Introduction
1. "Preach the gospel always; if necessary, use words."
2. "People are illogical, unreasonable, and self-centered . . . Love them anyway."
3. "You don't need to believe in God to be a good person."
4. "Pray as though everything depended on God, act as if everything depended on you."
5. "God helps those who help themselves."
6. "The truth is like a lion. You don't have to defend it. Let it loose. It will defend itself."
7. "I believe because it is absurd."
8. "Rome has spoken, the case is closed."
9. "The road to hell is paved with the bones of priests."
10. "God is always trying to give good things to us, but our hands are too full to receive them."
What the Saints DID Say

Each chapter does not deal with just a single quote, but quotes along themes. And the last chapter is one of the most powerful and important for us to read today. Trent Horn tackles some pretty controversial topics in that last chapter and in the whole book. The reason he does so is because truth matters. Horn tackles over 40 quotes in this book, some are close to the original source, some are well meaning and along the lines of the thought of the source. Some are so warped the original meaning is lost or manipulated. A few are misattributed, and some are just fabrications. 


Back when I worked for a non-denomination campus ministry, I kept a database of quotes. It was searchable by topic, author, and key words. I wonder if I were to be as diligent as Trent how many would need to be dropped from the list. Different staff members would send me quotes when they were read, from book, the web, or that they heard in talks and lectures. We used them for promotional material and in creating our own talks for retreats or conferences.  It never really occurred to be to track down and verify sources, especially when taking a quote of a quote from a secondary or tertiary source.  I know that going forward I will be far more diligent in what quotes I uses, and am thankful to Trent Horn for opening my eyes. This book was an excellent read!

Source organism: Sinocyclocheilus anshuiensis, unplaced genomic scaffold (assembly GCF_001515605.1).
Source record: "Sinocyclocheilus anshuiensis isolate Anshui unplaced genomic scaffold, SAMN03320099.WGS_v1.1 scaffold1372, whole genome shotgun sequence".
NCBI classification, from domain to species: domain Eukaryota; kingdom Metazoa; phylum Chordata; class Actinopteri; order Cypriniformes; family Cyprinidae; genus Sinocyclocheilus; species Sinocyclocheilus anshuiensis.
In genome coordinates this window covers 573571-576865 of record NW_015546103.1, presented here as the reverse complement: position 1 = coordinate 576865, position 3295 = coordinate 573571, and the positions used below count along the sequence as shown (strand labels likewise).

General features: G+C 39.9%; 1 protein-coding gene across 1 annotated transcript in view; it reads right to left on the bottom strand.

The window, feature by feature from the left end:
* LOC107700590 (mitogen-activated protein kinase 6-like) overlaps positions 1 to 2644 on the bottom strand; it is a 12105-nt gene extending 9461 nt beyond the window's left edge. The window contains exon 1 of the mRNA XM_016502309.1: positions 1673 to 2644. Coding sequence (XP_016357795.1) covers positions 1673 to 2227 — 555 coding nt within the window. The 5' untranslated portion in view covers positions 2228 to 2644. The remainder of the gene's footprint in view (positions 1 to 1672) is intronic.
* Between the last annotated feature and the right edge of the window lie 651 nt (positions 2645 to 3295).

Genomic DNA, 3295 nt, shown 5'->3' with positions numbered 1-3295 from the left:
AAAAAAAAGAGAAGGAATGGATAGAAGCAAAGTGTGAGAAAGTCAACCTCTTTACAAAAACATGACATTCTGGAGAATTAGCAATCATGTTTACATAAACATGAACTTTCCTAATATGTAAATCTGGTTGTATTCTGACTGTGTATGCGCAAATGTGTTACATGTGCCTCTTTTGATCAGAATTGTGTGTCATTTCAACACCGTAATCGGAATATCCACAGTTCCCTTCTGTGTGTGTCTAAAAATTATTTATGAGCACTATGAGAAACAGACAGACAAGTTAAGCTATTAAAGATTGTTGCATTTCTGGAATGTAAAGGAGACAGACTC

Note: This book is part of a series of reviews: 2018 Catholic Reading Plan!

Books by Trent Horn:

20 Answers Series:
20 Answers Abortion - Trent Horn
20 Answers Death & Judgement - Trent Horn
20 Answers Faith & Science - Trent Horn
20 Answers God - Trent Horn
20 Answers Jehovah's Witnesses - Trent Horn
20 Answers Mormonism - Trent Horn
20 Answers The Bible - Trent Horn
20 Answers The Eucharist - Trent Horn
20 Answers The Real Jesus - Trent Horn
20 Answers The Church - Trent Horn

Other Books:
Hard Sayings: A Catholic Approach to Answering Bible Difficulties
Answering Atheism - How to Make the Case for God with Logic and Charity
The Mystery of God Study Guide

What the Saints Never Said
Why We're Catholic: Our Reasons for Faith, Hope, and Love

Books Co-Authored by Trent Horn:
Persuasive Pro Life: How to Talk About Our Culture's Toughest Issue (with Fr Frank Pavone)
From Creation to Catholicism: The Story of Salvation History (with Patrick Coffin)